When I pick up an object, I feel its heaviness. Classical mechanics tells us that what determines how heavy something feels to a given person is a property of matter called mass. I see a kind of similiarity between this case and the case about color (i.e. how a given person perceives a certain color has to do with wavelength of light). So, after all, is the feeling of how heavy something is usually considered to be a quale?

  • Historical note: The relationship between heaviness and mass was one of the first things to be investigated in psychophysics. cis.rit.edu/people/faculty/montag/vandplite/pages/chap_3/… Later it was shown that how heavy something feels also depends on its shape and colour, black objects feel heavier, for example. – Lucas Apr 19 '14 at 16:52
  • The dependance on a shape makes sense (shame I forgot about that). Does the dependance on a color have to do with the radiation pressure? – user132181 Apr 19 '14 at 17:01
  • No. It's as purely psychological as anything can be. Radiation pressure is a very very very small force (the incorrect but widely circulated hypothesis that radiation pressure turns a Crookes radiometer often contributes to people overestimating its magnitude, en.wikipedia.org/wiki/…) – Lucas Apr 19 '14 at 17:41
  • Got it. I would really love to get an answer from you, just saying :) – user132181 Apr 19 '14 at 17:50
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    Everything is qualia. Everything you feel. ABSOLUTELY. Even the complex feeling that you have hands. Look! It's my hands! Take now your hands and look at them, ain't they amazing?! They are yours. You got another qualia. It trough these hands you feel heavy feeling. And so many others. – Asphir Dom Apr 19 '14 at 23:09

From the SEP

Feelings and experiences vary widely. For example, I run my fingers over sandpaper, smell a skunk, feel a sharp pain in my finger, seem to see bright purple, become extremely angry. In each of these cases, I am the subject of a mental state with a very distinctive subjective character. There is something it is like for me to undergo each state, some phenomenology that it has. Philosophers often use the term ‘qualia’ (singular ‘quale’) to refer to the introspectively accessible, phenomenal aspects of our mental lives. In this broad sense of the term, it is difficult to deny that there are qualia.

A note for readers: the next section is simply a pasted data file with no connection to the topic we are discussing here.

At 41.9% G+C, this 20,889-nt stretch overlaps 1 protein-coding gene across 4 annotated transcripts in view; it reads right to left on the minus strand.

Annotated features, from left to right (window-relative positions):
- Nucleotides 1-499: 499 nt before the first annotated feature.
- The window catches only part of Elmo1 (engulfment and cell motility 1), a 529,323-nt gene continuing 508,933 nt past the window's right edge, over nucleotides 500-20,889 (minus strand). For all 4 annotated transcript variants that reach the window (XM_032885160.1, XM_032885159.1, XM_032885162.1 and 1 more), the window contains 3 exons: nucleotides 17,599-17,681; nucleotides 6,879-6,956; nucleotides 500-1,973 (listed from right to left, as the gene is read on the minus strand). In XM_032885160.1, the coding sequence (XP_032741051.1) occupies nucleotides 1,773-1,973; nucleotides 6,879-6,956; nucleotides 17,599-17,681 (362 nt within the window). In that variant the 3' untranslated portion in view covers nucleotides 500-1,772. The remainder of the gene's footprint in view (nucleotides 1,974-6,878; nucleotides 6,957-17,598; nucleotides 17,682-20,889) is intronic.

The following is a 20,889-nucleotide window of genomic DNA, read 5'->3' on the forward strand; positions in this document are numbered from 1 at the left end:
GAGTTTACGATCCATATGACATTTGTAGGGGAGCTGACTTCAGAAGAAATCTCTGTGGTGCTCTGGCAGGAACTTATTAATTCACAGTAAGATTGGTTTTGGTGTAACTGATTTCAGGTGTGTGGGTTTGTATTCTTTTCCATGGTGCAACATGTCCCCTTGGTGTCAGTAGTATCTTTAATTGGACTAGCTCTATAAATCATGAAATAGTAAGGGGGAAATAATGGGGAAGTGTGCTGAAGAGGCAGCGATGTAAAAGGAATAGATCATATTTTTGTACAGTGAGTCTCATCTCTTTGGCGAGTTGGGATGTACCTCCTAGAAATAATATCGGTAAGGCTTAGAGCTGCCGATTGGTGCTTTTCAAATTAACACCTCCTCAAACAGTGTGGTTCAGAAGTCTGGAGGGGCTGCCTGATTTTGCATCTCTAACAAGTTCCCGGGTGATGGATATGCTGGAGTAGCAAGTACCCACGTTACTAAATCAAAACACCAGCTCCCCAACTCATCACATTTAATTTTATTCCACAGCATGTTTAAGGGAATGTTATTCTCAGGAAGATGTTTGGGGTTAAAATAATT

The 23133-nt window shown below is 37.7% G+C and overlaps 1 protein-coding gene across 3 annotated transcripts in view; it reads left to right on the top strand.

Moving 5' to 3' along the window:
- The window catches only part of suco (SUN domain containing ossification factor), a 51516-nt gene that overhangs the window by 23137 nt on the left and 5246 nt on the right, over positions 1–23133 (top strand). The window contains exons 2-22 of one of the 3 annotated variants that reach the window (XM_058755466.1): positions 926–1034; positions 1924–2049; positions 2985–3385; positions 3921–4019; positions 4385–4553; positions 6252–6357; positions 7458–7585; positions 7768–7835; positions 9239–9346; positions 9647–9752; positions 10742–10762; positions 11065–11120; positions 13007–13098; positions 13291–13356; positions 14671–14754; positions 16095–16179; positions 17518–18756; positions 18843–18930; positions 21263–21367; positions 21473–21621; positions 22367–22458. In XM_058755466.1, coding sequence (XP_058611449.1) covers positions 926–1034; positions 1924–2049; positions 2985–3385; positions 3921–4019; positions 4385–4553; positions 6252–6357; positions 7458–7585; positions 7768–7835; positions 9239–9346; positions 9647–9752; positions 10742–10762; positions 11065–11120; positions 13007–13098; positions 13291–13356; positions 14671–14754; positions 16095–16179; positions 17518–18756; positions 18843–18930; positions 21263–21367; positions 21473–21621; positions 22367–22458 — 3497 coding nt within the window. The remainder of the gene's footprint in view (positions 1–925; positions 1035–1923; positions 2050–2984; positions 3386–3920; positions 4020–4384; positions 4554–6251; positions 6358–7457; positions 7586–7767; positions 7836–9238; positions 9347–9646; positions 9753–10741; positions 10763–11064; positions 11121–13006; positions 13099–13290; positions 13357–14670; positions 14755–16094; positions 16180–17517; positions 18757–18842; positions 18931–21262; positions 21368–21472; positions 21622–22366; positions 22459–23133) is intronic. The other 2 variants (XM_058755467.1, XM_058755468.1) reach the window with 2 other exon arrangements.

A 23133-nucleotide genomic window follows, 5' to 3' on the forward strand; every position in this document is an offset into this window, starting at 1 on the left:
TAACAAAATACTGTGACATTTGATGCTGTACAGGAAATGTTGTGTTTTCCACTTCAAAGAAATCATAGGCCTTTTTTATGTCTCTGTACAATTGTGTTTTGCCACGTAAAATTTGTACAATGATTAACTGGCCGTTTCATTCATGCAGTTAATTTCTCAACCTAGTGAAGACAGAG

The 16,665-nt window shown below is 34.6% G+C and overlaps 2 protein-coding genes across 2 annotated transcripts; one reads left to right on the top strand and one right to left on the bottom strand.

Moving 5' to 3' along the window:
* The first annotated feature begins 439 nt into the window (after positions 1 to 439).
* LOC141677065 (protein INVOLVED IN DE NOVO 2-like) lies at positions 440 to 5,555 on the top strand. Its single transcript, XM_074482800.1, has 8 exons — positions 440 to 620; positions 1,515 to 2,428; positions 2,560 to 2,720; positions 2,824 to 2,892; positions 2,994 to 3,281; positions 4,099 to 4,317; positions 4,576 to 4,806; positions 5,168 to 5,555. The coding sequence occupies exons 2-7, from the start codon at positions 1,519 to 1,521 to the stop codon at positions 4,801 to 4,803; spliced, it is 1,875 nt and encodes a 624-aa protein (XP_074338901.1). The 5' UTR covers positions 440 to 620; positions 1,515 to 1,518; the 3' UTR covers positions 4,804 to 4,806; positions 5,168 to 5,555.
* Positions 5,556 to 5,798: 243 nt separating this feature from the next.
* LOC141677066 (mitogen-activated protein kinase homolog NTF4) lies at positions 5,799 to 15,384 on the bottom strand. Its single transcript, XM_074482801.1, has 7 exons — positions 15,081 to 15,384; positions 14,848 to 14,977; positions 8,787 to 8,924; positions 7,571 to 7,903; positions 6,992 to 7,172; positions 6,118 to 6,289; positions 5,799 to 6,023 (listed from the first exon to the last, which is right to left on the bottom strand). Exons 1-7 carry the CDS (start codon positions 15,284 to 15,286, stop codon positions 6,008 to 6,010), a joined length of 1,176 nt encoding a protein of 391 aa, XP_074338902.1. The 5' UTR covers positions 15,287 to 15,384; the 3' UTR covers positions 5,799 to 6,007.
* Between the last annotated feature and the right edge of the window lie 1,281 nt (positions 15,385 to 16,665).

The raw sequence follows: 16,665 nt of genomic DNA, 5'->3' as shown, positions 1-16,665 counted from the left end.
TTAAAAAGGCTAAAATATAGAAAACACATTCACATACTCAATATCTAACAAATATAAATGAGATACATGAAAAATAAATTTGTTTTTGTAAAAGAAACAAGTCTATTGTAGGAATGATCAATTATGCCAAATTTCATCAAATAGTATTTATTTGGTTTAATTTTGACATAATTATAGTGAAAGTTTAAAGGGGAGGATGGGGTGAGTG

Heaviness is a feeling - it feels heavy; it has a subjective character - I feel that this suitcase is heavy; it is phenomenal - until I pick up that suitcase it won't feel heavy. Being angry, for example, isn't phenomenal - I can't hear, or see or smell something that makes me angry; this isn't to say that listening to someone libel me won't make me angry, but here it isn't the phenomenal experience of sound that is causing the anger, but what is being said.

So heaviness is an example of qualia - but not a common one. Heaviness is on the perceptual side of perception-physical divide, its corresponding physical cause is pressure.

More commonly, examples are drawn from colour, say redness, whose physical cause is a certain wavelength of light.

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  • The same source you quote, lists moods as states having qualia "Felt moods, for example, feeling elated, depressed, calm, bored, tense, miserable. (For more here, see Haugeland 1985, pp. 230–235)". Hard as I try I haven't yet found a thing I can be conscious of not having a corresponding qualia, including thoughts, feeling, and any sensation at all; do you have an example of such a thing? – nir Aug 8 '14 at 14:40
  • Interesting question - I can't either; which leads one to suspect that its never possible. It would nice to have a watertight argument that demonstrates this. But I can't think of one. Perhaps one should start with the fact that consciousness is embodied; and perhaps another angle is to ask what can't have qualia: a stone - in a sense it 'experiences' gravity; but can one say that it is 'conscious' of gravity? – Mozibur Ullah Aug 20 '14 at 0:17

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